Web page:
Gardening: War on the red menace.
A BRIGHT red munching scarlet invader is attacking our garden plants.
And as it slowly marches north, gardeners are turning red with rage.
The problem is caused by a very attractive beetle with a brilliant red shell known as the Lily Beetle - but don't be fooled by its rather fetching appearance.
Over recent years this relative newcomer has become one of Britain's most feared garden pests and is rapidly advancing across Britain, leaving devastation in its wake.
If you grow Lilies, Fritillaries, Nomocharis or Polygonatum then they could all be under attack from this destructive red rascal. They're surprisingly easy to see and don't try to camouflage themselves, except when they're surprised and drop to the floor belly up. The underside is black and this makes them very difficult to see.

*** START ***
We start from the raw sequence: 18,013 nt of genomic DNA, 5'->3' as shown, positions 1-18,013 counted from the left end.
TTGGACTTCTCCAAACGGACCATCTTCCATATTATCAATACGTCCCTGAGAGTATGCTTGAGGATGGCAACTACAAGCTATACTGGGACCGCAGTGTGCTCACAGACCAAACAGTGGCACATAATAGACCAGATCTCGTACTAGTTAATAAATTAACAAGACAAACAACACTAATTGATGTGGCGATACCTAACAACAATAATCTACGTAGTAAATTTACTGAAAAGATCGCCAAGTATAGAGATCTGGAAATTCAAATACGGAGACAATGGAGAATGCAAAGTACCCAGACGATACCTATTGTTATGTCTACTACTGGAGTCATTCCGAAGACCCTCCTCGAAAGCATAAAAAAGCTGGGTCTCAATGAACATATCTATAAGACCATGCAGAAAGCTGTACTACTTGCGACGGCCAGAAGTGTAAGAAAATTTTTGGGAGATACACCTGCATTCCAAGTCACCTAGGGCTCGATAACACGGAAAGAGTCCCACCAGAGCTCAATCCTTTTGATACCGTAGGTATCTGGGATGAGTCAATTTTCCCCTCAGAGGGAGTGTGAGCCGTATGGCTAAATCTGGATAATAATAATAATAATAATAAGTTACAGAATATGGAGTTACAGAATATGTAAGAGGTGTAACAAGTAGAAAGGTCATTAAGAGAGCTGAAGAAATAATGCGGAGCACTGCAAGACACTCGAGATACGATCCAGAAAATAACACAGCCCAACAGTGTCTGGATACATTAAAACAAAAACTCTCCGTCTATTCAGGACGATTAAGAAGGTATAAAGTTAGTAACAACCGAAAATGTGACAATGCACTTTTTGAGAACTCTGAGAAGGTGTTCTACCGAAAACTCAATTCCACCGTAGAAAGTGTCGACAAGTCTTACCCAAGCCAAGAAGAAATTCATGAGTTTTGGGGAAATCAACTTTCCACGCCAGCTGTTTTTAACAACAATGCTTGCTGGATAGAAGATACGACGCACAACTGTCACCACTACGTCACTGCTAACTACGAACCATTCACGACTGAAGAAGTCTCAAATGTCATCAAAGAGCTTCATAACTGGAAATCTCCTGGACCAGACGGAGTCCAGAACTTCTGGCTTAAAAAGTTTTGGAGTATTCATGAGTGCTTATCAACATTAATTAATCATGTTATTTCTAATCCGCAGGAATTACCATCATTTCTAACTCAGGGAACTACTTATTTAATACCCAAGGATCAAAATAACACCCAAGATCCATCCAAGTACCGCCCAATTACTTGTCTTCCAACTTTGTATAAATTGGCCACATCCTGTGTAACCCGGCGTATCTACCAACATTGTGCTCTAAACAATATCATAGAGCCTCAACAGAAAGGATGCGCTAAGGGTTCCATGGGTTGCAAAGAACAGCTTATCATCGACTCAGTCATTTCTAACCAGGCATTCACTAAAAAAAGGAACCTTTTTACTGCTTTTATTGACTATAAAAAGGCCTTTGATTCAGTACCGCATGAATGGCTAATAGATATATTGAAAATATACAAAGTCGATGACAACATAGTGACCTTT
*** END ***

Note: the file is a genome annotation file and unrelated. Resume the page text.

But for every beauty, there's a beast.
If you've not had your Sunday lunch yet, then skip the next bit!
It's the larvae, or young, of the red Lily Beetle that are so revolting. The reddish-yellow bodies are covered in a slimy black layer of their own excreta.
If left untreated, the Lily Beetle and its grubs are capable of stripping a plant completely bare to the stem.
The resulting leafless season has a killer knock-on effect. After two or three seasons, your bulbs will literally die out.
The only treatment is to use Bio's Provado Ultimate bug killer.
This is the only product so far seen to be really effective. In the past, bifenthrin-based products have had some control but this new chemical should prove very effective against the red menace.
ON THE ATTACK... the Lily Beetle looks impressive and is also a feared pest
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|Publication:||Sunday Mercury (Birmingham, England)|
|Date:||Apr 15, 2001|
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